The Garden / In the Corner
CATALOGUE NUMBER: 25
Not preserved as installation
Paintings, boards and commentaries: Collection Ludwig, Ludwig Forum for International Art, Aachen.
Paris, Galerie de France
Ilya Kabakov. Que sont ces petits hommes? 19 Jan 1989 — 4 Mar 1989
The installation consists of two paintings called The Garden and In the Corner (12 White Little Old Men Over a Plate). Both paintings, each 260 x 380 cm, stand on the floor leaning up against the wall. In front of them are a lot of old boards. On some of them there are ‘white little old men’ (see the entry for the installation Trousers in the Corner). To the side of each painting stands an ‘explanation board’ with the viewers’ comments hanging on them.
The Painting The Garden
Description of the Painting
The painting The Garden was made from two boards put together covered with white shiny enamel. The outlines of a garden drawn in pale blue paint are barely discernible on the painting, visible only at a very short distance. From a distance, the only thing that can be seen in the painting are chaotically scattered bright green spots, blotches of various shapes. The dimensions of the painting are 380 x 260 cm. It was made in 1979.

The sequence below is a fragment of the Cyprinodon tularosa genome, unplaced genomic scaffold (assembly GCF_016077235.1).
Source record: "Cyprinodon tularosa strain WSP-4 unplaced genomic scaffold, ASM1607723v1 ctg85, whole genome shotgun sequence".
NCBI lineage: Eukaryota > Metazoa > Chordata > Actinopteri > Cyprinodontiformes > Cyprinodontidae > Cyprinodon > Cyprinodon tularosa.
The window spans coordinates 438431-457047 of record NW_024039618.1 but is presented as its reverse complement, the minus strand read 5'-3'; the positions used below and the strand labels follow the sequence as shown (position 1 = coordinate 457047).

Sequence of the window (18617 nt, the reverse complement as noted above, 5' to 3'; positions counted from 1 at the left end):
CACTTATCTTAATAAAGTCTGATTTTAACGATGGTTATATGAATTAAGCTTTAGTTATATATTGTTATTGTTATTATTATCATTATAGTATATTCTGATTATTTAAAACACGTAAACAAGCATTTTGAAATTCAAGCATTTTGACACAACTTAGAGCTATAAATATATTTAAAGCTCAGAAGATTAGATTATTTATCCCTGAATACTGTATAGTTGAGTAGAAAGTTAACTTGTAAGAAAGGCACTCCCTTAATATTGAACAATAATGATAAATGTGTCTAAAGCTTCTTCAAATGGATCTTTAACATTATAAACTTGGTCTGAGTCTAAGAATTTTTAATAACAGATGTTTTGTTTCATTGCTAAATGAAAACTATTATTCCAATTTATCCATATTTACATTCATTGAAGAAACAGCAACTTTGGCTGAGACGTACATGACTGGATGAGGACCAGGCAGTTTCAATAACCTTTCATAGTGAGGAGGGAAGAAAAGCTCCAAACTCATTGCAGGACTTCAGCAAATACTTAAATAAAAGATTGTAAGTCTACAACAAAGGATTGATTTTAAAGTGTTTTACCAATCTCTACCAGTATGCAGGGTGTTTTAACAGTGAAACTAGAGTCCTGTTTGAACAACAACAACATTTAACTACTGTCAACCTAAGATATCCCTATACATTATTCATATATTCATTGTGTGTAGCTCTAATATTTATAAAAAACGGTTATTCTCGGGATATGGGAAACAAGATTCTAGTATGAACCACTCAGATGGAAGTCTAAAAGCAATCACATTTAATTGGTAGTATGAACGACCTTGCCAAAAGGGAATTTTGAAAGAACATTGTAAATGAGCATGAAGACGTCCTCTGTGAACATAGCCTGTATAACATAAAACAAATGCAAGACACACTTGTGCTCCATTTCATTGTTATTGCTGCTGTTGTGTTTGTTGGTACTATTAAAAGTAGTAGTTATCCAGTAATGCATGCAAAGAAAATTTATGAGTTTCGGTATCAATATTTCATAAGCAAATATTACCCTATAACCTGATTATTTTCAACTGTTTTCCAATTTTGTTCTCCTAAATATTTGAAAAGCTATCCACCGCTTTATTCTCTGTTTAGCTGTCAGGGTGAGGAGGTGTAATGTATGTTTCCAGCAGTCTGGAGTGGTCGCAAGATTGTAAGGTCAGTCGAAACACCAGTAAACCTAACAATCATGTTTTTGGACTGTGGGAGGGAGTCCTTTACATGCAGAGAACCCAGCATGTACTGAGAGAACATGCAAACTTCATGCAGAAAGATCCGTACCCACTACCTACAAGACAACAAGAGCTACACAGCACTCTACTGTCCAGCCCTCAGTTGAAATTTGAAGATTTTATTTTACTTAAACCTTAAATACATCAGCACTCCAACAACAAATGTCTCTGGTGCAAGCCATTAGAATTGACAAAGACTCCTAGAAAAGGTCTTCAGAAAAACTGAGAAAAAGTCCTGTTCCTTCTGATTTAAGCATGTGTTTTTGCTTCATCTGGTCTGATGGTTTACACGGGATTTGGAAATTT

Handwritten texts on large sheets under glass hang in a single row at small intervals along the perimeter of the two opposite walls, as well as on the wall with the entrance door. There are approximately 60 of them. These texts represent the utterances, some of the commentaries, of visitors who have come to the exhibit to see this solitary painting. Some of them actually do pertain to the painting, others are simply personal utterances about private matters that do not have anything at all to do with the exhibit or the painting, but that could have been uttered here in this place, as always happens at such exhibits. On the whole, it seems, this is polyphonic noise in space, only it has been externalized, ‘hung’ on the walls. Amidst all kinds of texts there are some texts of ‘attentive’ people. The thing is that they ‘see’ something on the painting, and therefore they pay attention to elements of the painting that from a normal distance, the distance from which a painting is usually viewed, cannot be seen. For in addition to the clearly visible elements on the painting, there are also those that are not easily discernible. It is to these that the following utterances refer, and most of all to the subtle blue outline of the garden that is drawn on the whiteboard.